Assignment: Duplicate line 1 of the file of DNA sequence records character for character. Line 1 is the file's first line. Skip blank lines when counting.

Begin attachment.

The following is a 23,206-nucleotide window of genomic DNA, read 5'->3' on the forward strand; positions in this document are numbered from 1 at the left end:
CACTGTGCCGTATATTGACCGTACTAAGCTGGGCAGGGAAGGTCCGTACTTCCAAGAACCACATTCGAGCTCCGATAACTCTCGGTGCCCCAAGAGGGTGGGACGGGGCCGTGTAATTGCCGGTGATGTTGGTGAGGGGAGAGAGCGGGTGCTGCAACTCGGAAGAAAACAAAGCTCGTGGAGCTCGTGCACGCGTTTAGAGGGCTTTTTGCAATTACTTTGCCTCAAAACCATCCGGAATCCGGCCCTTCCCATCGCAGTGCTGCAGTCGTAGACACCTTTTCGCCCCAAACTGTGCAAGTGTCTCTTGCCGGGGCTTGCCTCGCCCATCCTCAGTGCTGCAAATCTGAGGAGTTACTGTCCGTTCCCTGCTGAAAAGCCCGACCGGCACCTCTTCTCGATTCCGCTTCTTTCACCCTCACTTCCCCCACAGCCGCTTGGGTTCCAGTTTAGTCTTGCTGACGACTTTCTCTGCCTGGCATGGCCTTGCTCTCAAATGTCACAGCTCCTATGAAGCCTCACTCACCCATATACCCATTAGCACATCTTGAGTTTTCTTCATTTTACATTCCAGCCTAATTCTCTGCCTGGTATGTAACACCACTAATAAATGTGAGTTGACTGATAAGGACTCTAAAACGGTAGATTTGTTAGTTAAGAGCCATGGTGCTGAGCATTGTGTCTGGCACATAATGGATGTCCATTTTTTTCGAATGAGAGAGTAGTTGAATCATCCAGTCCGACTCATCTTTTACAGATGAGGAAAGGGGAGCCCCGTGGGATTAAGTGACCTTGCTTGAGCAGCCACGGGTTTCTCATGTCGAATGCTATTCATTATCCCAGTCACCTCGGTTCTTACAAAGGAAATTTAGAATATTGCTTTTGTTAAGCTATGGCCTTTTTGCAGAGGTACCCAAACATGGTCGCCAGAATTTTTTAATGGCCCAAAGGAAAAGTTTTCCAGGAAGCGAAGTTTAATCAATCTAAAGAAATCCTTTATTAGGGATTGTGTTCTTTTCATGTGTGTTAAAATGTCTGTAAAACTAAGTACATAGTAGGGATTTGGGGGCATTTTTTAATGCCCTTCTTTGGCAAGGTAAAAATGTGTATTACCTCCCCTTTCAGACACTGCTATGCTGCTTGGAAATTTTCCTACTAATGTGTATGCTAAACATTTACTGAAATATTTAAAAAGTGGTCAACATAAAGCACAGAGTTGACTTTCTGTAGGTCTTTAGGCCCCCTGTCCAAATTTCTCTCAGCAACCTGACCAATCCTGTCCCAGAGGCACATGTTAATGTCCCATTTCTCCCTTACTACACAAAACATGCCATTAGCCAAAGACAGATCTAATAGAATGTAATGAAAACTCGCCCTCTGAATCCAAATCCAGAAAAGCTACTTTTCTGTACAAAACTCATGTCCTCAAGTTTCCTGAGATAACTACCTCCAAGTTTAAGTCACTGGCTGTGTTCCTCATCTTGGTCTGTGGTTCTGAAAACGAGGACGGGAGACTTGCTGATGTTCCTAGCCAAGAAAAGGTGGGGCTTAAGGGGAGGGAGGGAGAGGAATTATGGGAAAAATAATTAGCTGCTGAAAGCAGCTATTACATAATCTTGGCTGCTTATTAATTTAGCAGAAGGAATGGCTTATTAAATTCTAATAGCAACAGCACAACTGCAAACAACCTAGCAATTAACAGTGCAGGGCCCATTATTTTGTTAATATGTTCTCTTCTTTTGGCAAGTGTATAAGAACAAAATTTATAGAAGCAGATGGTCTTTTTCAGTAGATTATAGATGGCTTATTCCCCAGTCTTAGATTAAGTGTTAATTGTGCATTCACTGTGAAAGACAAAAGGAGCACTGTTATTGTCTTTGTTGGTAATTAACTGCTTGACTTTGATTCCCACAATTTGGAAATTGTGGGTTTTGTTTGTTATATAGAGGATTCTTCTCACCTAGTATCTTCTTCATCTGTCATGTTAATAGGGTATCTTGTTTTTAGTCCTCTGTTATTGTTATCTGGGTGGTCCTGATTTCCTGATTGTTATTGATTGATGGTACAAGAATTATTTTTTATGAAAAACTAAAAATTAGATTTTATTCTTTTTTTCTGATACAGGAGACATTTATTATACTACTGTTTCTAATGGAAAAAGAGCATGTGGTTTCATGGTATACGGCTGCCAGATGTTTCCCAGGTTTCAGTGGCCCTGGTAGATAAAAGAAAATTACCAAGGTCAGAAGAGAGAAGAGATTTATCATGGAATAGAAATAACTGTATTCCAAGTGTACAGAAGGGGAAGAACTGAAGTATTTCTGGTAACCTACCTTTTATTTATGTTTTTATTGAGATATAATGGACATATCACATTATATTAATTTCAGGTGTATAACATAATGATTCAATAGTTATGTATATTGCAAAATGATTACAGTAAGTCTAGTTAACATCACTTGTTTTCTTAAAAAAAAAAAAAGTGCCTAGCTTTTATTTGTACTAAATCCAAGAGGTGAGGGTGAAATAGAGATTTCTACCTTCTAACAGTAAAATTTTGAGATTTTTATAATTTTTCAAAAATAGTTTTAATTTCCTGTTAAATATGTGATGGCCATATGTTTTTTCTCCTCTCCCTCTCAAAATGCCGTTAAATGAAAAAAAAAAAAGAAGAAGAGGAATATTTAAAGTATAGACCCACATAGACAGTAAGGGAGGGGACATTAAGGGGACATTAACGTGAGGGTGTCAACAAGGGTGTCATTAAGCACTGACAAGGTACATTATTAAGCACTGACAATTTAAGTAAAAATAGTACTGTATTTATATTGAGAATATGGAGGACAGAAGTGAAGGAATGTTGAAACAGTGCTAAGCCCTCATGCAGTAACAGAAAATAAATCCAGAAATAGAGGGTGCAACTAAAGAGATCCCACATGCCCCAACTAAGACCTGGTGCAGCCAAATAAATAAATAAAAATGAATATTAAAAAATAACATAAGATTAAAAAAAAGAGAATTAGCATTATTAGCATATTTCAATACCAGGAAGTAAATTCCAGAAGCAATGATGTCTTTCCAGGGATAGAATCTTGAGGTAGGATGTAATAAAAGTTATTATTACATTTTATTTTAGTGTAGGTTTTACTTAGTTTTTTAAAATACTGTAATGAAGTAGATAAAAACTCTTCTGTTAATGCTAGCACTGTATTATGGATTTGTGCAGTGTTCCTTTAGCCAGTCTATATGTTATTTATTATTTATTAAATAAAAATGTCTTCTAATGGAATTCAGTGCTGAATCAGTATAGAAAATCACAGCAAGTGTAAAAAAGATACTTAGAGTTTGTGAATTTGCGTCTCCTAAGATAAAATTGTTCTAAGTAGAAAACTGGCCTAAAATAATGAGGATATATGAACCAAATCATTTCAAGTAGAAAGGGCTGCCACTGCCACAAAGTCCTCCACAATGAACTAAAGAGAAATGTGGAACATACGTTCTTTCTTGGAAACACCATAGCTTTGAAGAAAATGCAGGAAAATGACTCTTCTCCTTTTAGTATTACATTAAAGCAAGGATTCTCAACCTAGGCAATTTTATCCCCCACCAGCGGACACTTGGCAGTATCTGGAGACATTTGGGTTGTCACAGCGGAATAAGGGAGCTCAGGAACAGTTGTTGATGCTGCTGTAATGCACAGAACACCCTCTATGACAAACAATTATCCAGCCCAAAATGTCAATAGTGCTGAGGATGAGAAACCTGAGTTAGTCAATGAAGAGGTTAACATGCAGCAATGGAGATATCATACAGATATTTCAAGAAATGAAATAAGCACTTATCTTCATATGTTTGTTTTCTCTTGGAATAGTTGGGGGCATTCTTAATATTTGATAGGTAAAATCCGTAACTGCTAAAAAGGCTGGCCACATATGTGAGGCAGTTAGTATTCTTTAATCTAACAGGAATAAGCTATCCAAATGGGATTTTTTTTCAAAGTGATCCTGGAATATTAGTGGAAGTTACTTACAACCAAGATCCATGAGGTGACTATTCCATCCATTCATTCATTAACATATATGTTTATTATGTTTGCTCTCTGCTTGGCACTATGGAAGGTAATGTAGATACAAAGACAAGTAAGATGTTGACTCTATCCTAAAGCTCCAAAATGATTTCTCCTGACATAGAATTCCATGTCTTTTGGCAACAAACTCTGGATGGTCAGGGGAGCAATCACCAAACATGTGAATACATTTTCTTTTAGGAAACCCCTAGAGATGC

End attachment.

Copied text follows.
The following is a 23,206-nucleotide window of genomic DNA, read 5'->3' on the forward strand; positions in this document are numbered from 1 at the left end: